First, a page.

Date: 2001-09-10 21:33:05
--- In boost_at_y..., "Ed Brey" <edbrey_at_y...> wrote:
> From: <williamkempf_at_h...>
> > This was the article that someone pointed me to. The conclusion
> > that CS are only faster if:
> > * There are less than 8 threads total in the process.
> > * You weren't running in the background.
> > * You weren't on an dual processor machine.
> > To me this means that simple testing yields good CS performance
> > results, but any real world program is better off with a full
> > mutex.
> Ouch. The project I'm working on has a Windows GUI application
> in a GUI thread and a network communication subsystem working in a
> separate thread. The reason for the thread separation is not for
> multi-processor parallelism, but rather so that the GUI folks can
> and take all day on some operations without having to worry about
> soft real-time nature of the network. This application will almost
> never be run on a dual processor computer (at least not for years to
> come), will be run in the foreground, and will have just a handful
> threads. Yet performance is important since customers' computers
> often old and slow and there is a lot of data to handle.
> I have a hard time believing that such a situation as mine is all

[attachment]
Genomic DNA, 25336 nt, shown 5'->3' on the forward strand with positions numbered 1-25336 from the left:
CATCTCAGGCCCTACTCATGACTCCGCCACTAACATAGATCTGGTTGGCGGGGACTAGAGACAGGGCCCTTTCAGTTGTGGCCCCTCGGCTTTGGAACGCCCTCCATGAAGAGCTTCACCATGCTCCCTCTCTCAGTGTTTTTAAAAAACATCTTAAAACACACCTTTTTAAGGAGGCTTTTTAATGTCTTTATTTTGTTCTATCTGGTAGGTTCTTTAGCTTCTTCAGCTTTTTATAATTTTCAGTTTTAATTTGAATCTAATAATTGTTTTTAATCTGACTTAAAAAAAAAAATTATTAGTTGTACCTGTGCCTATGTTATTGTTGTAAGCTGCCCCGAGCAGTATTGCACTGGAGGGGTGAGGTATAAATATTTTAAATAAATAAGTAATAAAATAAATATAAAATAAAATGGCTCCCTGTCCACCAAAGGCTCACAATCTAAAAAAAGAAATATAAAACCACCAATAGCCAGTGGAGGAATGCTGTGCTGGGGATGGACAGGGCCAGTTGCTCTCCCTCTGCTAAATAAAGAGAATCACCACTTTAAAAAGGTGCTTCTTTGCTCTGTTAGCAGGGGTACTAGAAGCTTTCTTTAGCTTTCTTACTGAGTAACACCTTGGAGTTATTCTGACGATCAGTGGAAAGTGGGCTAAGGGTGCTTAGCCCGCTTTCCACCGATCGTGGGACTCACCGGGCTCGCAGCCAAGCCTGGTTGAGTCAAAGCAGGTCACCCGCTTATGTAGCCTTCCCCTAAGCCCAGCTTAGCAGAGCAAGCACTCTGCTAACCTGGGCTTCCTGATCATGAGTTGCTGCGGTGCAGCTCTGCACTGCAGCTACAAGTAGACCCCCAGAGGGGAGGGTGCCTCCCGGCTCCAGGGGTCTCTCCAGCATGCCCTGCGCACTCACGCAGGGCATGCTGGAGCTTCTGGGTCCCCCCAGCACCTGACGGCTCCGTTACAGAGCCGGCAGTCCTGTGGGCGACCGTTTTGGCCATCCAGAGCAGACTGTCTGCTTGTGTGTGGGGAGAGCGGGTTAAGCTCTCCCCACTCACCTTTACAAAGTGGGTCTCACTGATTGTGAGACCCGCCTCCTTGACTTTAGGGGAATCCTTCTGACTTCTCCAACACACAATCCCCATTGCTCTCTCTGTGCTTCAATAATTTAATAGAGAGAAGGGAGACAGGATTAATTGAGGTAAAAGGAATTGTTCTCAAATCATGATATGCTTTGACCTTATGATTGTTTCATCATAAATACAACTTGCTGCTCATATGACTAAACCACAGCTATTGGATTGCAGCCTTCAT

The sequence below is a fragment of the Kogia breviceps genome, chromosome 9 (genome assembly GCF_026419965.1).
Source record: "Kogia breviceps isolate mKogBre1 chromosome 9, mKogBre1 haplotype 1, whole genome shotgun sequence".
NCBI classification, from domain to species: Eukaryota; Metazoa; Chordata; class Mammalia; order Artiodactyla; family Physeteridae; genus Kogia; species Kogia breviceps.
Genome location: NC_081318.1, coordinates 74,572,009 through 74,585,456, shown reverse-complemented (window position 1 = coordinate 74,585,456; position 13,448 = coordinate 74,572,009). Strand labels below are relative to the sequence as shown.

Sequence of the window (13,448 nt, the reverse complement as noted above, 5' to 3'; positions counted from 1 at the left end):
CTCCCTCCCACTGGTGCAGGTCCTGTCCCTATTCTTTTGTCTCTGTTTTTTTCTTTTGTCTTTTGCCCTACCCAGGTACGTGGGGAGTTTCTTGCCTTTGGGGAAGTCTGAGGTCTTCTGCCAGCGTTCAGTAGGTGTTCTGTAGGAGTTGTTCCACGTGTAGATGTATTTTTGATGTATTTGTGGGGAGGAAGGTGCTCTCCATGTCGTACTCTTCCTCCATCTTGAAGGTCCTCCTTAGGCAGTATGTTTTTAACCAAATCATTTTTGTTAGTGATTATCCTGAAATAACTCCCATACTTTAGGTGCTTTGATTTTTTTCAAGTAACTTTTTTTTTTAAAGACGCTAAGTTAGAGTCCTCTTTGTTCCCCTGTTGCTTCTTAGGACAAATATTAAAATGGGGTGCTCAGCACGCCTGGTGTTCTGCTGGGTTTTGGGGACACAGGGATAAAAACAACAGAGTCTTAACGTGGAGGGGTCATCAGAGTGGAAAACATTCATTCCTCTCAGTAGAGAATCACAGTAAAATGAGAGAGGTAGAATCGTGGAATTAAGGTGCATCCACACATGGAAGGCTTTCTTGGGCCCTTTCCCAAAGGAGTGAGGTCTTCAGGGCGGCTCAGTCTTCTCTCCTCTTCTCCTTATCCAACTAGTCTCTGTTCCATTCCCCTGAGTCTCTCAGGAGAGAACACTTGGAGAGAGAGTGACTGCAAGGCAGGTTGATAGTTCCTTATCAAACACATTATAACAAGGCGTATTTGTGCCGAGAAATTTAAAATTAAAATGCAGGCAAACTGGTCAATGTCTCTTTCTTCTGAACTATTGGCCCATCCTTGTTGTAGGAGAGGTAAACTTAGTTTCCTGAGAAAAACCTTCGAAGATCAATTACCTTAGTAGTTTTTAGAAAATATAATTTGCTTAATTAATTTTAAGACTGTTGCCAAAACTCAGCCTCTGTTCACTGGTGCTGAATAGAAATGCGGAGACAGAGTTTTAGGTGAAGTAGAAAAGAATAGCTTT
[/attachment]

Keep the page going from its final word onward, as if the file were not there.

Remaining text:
Not rare, but not the norm for MT applications either. Don't take
this wrong from me, I am not suggesting we totally for go critical
sections (or more likely an optex) in the implementation. My
reasoning is simply that there's some evidence that a CS actually
performs worse in some situations (which I would consider to be the
norm) so given the issues I've laid out with the implementation I
chose to initially go with just a mutex. I expect that we'll do some
research and some experimentation on this issue and may very well
change the implementation later. However, it's just an
implementation detail and *IF* someone has immediate need for a CS
implementation it doesn't take much to roll your own.
> A macro to choose the implementation method would do just the trick.
> This also could would open the door to allowing <windows.h> into the
> header without any concern of harm, since the default could be to
> the mutex.
I'm not totally adverse to this approach, though I think it adds
unnecessary complexity and makes it harder to switch completely to a
CS/optex implementation in the future.
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